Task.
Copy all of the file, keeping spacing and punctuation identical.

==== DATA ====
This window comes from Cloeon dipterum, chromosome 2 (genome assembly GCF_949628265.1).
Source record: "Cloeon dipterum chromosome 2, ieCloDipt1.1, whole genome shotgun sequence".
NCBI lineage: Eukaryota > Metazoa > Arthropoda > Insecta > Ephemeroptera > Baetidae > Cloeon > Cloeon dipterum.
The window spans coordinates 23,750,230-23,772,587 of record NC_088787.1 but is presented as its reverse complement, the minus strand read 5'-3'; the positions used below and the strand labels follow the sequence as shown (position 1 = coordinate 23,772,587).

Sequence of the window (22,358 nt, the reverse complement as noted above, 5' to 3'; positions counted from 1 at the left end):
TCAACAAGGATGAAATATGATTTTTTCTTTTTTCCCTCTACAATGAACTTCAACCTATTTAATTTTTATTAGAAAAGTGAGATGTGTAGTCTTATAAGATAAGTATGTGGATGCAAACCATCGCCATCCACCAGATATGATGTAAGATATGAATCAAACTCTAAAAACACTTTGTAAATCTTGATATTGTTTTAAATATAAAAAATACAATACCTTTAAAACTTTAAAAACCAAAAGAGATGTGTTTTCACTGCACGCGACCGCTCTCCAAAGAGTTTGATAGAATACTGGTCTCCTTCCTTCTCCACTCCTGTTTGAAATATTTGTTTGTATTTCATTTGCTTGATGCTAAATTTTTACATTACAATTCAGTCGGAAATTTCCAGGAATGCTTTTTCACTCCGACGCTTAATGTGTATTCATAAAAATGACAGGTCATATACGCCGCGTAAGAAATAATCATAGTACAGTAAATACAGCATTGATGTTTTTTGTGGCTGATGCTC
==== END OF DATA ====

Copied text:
This window comes from Cloeon dipterum, chromosome 2 (genome assembly GCF_949628265.1).
Source record: "Cloeon dipterum chromosome 2, ieCloDipt1.1, whole genome shotgun sequence".
NCBI lineage: Eukaryota > Metazoa > Arthropoda > Insecta > Ephemeroptera > Baetidae > Cloeon > Cloeon dipterum.
The window spans coordinates 23,750,230-23,772,587 of record NC_088787.1 but is presented as its reverse complement, the minus strand read 5'-3'; the positions used below and the strand labels follow the sequence as shown (position 1 = coordinate 23,772,587).

Sequence of the window (22,358 nt, the reverse complement as noted above, 5' to 3'; positions counted from 1 at the left end):
TCAACAAGGATGAAATATGATTTTTTCTTTTTTCCCTCTACAATGAACTTCAACCTATTTAATTTTTATTAGAAAAGTGAGATGTGTAGTCTTATAAGATAAGTATGTGGATGCAAACCATCGCCATCCACCAGATATGATGTAAGATATGAATCAAACTCTAAAAACACTTTGTAAATCTTGATATTGTTTTAAATATAAAAAATACAATACCTTTAAAACTTTAAAAACCAAAAGAGATGTGTTTTCACTGCACGCGACCGCTCTCCAAAGAGTTTGATAGAATACTGGTCTCCTTCCTTCTCCACTCCTGTTTGAAATATTTGTTTGTATTTCATTTGCTTGATGCTAAATTTTTACATTACAATTCAGTCGGAAATTTCCAGGAATGCTTTTTCACTCCGACGCTTAATGTGTATTCATAAAAATGACAGGTCATATACGCCGCGTAAGAAATAATCATAGTACAGTAAATACAGCATTGATGTTTTTTGTGGCTGATGCTC